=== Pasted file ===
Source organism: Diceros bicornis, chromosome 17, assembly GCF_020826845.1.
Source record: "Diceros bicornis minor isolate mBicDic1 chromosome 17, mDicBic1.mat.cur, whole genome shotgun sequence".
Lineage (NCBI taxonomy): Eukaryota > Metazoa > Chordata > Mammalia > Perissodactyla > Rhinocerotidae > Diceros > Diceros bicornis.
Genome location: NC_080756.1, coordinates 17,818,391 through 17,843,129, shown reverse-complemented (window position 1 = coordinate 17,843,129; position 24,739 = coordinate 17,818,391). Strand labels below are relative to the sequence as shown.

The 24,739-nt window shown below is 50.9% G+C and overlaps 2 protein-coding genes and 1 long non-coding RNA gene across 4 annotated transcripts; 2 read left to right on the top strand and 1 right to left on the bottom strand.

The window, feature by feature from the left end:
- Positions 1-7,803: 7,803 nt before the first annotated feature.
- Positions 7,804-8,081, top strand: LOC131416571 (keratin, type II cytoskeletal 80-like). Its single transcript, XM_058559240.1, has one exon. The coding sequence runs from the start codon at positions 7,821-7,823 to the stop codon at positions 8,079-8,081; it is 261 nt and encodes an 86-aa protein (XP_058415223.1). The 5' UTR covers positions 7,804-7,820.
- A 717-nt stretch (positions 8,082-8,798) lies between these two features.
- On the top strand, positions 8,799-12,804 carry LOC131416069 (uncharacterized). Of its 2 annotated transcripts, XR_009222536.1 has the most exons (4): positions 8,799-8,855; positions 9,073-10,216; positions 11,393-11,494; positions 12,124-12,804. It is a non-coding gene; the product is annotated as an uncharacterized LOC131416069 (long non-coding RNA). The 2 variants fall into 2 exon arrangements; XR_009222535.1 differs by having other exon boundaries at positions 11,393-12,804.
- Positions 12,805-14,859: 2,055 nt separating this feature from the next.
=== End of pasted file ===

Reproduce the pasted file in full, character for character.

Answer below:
Source organism: Diceros bicornis, chromosome 17, assembly GCF_020826845.1.
Source record: "Diceros bicornis minor isolate mBicDic1 chromosome 17, mDicBic1.mat.cur, whole genome shotgun sequence".
Lineage (NCBI taxonomy): Eukaryota > Metazoa > Chordata > Mammalia > Perissodactyla > Rhinocerotidae > Diceros > Diceros bicornis.
Genome location: NC_080756.1, coordinates 17,818,391 through 17,843,129, shown reverse-complemented (window position 1 = coordinate 17,843,129; position 24,739 = coordinate 17,818,391). Strand labels below are relative to the sequence as shown.

The 24,739-nt window shown below is 50.9% G+C and overlaps 2 protein-coding genes and 1 long non-coding RNA gene across 4 annotated transcripts; 2 read left to right on the top strand and 1 right to left on the bottom strand.

The window, feature by feature from the left end:
- Positions 1-7,803: 7,803 nt before the first annotated feature.
- Positions 7,804-8,081, top strand: LOC131416571 (keratin, type II cytoskeletal 80-like). Its single transcript, XM_058559240.1, has one exon. The coding sequence runs from the start codon at positions 7,821-7,823 to the stop codon at positions 8,079-8,081; it is 261 nt and encodes an 86-aa protein (XP_058415223.1). The 5' UTR covers positions 7,804-7,820.
- A 717-nt stretch (positions 8,082-8,798) lies between these two features.
- On the top strand, positions 8,799-12,804 carry LOC131416069 (uncharacterized). Of its 2 annotated transcripts, XR_009222536.1 has the most exons (4): positions 8,799-8,855; positions 9,073-10,216; positions 11,393-11,494; positions 12,124-12,804. It is a non-coding gene; the product is annotated as an uncharacterized LOC131416069 (long non-coding RNA). The 2 variants fall into 2 exon arrangements; XR_009222535.1 differs by having other exon boundaries at positions 11,393-12,804.
- Positions 12,805-14,859: 2,055 nt separating this feature from the next.